On Audioculture, a website about music where images have become the stars, one of my favourite sets is this collection of photographs taken in 1980 and 1981 by my friend Gordon Bartram. They're just a teenager's gig pics, fading like the memories themselves. But they're real, and they're a rare look at how it was in a scene where, for some reason, few pictures were taken.
I will be referring to these and quite a number of other Audioculture entries – Bill Direen, The Androidss, The Gordons, The Wastrels, The Axemen and many more – in a talk I'm doing for the Christchurch Art Gallery on March 11 at CIT's DL Theatre. It's called Legacy of Strange, and although the blurb I wrote refers mainly to Flying Nun, the talk itself will be more expansive.
I think one of the things that makes music from Christchurch intriguing is its almost bipolar identity: the weird, bohemian fringe and the unapologetically mainstream. At the same time as The Pin Group and The Gordons were playing the Gladstone, the Dance Exponents were pulling huge crowds as the resident band at the Aranui Tavern.
In the 1980s, it's a story of music venues like The Gladstone and the creaking Oddfellows' Hall in Linwood. And of record shops: The EMI Shop north of Cathedral Square, where Roy Montgomery worked, and the Record Factory, managed by Flying Nun founder Roger Shepherd. Out in the northwestern suburbs where I grew up, Tony Peake held court in his loft at the University Bookshop.
It's also the art. The first Flying Nun release, The Pin Group's 'Ambivalence', came in a sleeve screenprinted by a young Ronnie van Hout. Infamously, the print was black on black:
And then Ronnie did this for their next single.
A year or two later, Stuart Page was making the art of The Axemen, who at the time were pretty much an unruly art project themselves.
Interestingly, while The Narcs (the Feelers of their day) had records released outside New Zealand before that was a common thing, these days it's the most obscure of the city's music – Bill Direen's early singles; 25 Cents' celebrated cover of 'The Witch', the B-side of their one and only single – which is now pored over and re-released for international collectors. It's a legacy of strange.
So, yeah, do come along on March 11. I think it'll be fun and it would be nice to see you. And if you care to chip in on the topic in the comments for this post, that would be marvellous too.
The news that Zane Lowe is leaving the BBC to move to LA and work for Apple's iTunes Radio is interesting for many reasons. And one of them is that it's evidence of Apple's previously-expressed desire to rely on tastemakers rather than algorithms in its future music services. And there is no hotter tastemaker in the world than former Auckland boy Zane Lowe.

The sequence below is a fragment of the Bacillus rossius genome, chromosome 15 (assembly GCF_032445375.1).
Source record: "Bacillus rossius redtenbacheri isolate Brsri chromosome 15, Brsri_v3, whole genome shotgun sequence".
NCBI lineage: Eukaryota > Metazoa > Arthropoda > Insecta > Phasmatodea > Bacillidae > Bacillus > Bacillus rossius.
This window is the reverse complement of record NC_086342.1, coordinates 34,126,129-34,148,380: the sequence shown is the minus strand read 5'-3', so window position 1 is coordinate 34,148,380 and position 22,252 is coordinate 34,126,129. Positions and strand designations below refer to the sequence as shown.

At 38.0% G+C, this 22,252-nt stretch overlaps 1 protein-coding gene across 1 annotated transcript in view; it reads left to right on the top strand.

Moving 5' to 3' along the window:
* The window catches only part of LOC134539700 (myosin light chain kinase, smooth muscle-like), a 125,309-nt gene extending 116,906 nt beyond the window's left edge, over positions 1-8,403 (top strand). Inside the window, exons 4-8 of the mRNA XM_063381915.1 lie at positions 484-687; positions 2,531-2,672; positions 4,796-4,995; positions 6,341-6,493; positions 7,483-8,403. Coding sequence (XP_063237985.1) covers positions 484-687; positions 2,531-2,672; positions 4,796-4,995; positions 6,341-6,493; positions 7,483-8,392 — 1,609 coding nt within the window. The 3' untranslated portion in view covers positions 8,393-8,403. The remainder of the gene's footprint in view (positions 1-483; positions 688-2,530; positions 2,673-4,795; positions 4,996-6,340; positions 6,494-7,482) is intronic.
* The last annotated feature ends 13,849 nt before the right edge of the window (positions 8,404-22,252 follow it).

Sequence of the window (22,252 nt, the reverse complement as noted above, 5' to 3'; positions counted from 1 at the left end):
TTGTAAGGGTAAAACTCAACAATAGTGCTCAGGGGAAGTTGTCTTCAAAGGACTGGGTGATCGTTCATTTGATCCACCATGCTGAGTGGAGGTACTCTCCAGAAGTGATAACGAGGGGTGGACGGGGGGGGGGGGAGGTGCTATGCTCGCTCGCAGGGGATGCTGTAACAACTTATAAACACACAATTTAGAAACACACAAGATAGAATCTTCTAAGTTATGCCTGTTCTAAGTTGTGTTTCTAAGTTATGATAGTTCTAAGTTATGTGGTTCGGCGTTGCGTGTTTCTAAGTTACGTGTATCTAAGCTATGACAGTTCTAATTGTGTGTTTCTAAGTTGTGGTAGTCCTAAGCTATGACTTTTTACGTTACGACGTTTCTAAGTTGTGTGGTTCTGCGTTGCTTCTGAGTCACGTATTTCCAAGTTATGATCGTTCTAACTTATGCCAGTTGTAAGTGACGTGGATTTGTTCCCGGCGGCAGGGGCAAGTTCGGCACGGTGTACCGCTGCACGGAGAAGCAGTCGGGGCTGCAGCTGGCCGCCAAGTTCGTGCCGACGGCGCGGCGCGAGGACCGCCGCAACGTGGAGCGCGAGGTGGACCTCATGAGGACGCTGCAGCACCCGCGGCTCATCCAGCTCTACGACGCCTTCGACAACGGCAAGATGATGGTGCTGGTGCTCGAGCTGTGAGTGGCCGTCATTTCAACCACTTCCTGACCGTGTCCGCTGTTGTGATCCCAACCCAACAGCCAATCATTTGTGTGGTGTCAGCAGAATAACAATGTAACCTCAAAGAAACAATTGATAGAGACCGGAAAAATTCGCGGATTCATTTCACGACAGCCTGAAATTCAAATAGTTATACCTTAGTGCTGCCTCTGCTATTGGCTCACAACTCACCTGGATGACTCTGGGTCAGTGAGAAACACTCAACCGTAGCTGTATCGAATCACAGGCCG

Some Splore-related items.
Eddie Johnston talks to Vice's Thump website about his respective musical identities – Race Banyon and Lontalius – the scene he's part of and playing a festival where everyone else is a thirtysomething raver. He also put togther a great mixtape of New Zealand artists you may not have come across before:
Splore regular The Dastardly Bounder has posted a new free track ahead of this year's set. Some throbby nu funk action ...
And if you can't get to Splore and you're in agony about missing Mr Scruff's five-hour DJ set on Sunday, here's a thing. Click this link and claim yourself a download of his four-hour set last weekend in Perth. All four lovely hours of it.
On TheAudience, Shanghai Pilots, a Wellington indie band with a funny origin story and a bunch of tunes including this:
Finally, having been listening to the last RocknRolla Soundsystem mix CD (they kindly gave me a download) all summer, I'm delighted to note that because their new mix album is ready to go, they're giving the last one away to everyone for free. 45 tracks, 61 minutes, a whole bunch of vintages and genres and a ton of feelgood. They really should get themselves over here:
And that's it for this week. Don't call, I'm in Tapapakanga.
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